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038 Change Management for Lawyers

In this episode, Christina Martini discusses:

  •         What change management is.
  •         Why change management is important to lawyers.
  •         The importance of continued engagement along every step of the way.
  •         Why clear communication by senior management is important regarding the change strategy and plan.
  •         How, as leaders in our organizations, we can help to drive change in a positive way.

Key Takeaways:

  •         Change requires a lot of foresight, planning, commitment, and diligence.
  •         Change management provides a framework, it isn’t a standalone process.
  •         It is important to provide lawyers with sufficient facts to enable them to properly evaluate and give them an opportunity to provide meaningful feedback on a change management strategy.
  •         Skepticism should not be viewed by the change management team as a negative but as a necessary piece of building the critical buy in among members of the organization.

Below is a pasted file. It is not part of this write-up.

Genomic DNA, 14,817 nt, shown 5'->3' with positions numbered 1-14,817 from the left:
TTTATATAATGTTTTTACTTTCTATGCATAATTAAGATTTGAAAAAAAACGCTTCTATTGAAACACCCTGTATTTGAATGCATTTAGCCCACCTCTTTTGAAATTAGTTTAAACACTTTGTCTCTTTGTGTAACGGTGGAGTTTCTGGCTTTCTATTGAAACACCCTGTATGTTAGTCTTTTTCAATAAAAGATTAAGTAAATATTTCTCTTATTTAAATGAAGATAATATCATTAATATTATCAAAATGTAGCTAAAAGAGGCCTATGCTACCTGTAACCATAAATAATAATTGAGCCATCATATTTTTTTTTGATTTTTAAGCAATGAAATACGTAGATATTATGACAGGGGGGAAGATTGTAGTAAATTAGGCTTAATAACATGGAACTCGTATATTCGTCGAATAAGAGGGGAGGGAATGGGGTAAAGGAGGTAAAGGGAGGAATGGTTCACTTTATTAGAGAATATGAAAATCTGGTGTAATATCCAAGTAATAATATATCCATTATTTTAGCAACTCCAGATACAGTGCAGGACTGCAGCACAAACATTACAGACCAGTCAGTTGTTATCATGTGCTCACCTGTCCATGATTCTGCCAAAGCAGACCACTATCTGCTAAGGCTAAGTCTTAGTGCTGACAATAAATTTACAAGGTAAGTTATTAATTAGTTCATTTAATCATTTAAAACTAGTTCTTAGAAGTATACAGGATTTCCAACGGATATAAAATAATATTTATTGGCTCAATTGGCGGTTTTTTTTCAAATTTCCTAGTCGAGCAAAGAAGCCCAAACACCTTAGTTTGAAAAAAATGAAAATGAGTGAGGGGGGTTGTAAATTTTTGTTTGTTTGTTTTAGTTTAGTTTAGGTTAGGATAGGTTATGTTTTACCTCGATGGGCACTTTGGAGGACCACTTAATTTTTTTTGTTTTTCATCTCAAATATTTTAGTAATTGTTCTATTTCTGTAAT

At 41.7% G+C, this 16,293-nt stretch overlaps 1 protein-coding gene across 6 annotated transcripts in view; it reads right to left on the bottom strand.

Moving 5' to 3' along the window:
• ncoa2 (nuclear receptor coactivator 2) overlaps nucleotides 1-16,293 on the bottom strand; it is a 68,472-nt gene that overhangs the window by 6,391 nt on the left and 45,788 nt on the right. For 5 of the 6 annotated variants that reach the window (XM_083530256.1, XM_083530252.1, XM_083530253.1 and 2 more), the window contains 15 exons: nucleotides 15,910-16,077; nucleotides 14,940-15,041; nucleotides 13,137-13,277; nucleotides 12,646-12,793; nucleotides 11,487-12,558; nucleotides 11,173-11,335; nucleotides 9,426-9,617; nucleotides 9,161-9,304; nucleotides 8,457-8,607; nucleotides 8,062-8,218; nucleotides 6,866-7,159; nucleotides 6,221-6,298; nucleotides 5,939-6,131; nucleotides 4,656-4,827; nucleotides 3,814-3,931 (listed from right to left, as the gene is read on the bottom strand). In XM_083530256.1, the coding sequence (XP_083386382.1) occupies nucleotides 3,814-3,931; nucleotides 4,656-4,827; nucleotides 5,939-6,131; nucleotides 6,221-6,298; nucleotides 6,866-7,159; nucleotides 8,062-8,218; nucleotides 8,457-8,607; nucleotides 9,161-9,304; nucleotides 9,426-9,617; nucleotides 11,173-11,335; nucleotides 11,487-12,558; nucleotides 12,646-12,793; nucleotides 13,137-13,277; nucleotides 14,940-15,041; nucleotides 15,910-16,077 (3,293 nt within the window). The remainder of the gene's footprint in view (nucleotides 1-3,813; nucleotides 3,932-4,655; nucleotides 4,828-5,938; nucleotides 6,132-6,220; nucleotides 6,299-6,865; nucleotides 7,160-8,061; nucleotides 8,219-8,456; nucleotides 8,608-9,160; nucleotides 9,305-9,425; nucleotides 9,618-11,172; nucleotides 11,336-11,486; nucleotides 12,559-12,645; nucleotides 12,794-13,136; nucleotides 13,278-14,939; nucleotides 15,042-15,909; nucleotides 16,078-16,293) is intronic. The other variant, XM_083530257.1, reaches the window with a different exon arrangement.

•         Successfully driving change is both a top down and bottom up proposition.



“Change management provides a framework by which we can work through necessary transitions in such a way so that we are able to do what needs to be done while, at the same time, providing our colleagues with the necessary tools to understand and embrace the change and help push it forward.” —  Christina Martini

Connect with Christina Martini:

Twitter: @TinaMartini10


LinkedIn: Christina Martini


Show notes by Podcastologist: Chelsea Taylor-Sturkie

Audio production by Turnkey Podcast Productions. You’re the expert. Your podcast will prove it.

About the author, Christina Martini

For nearly 25 years, Christina (Tina) Martini has been an intellectual property attorney practicing in BigLaw. Tina is a partner at the law firm McDermott Will & Emery and focuses her practice on domestic and international trademark and copyright law, as well as domain name, Internet, social media, advertising and unfair competition law.

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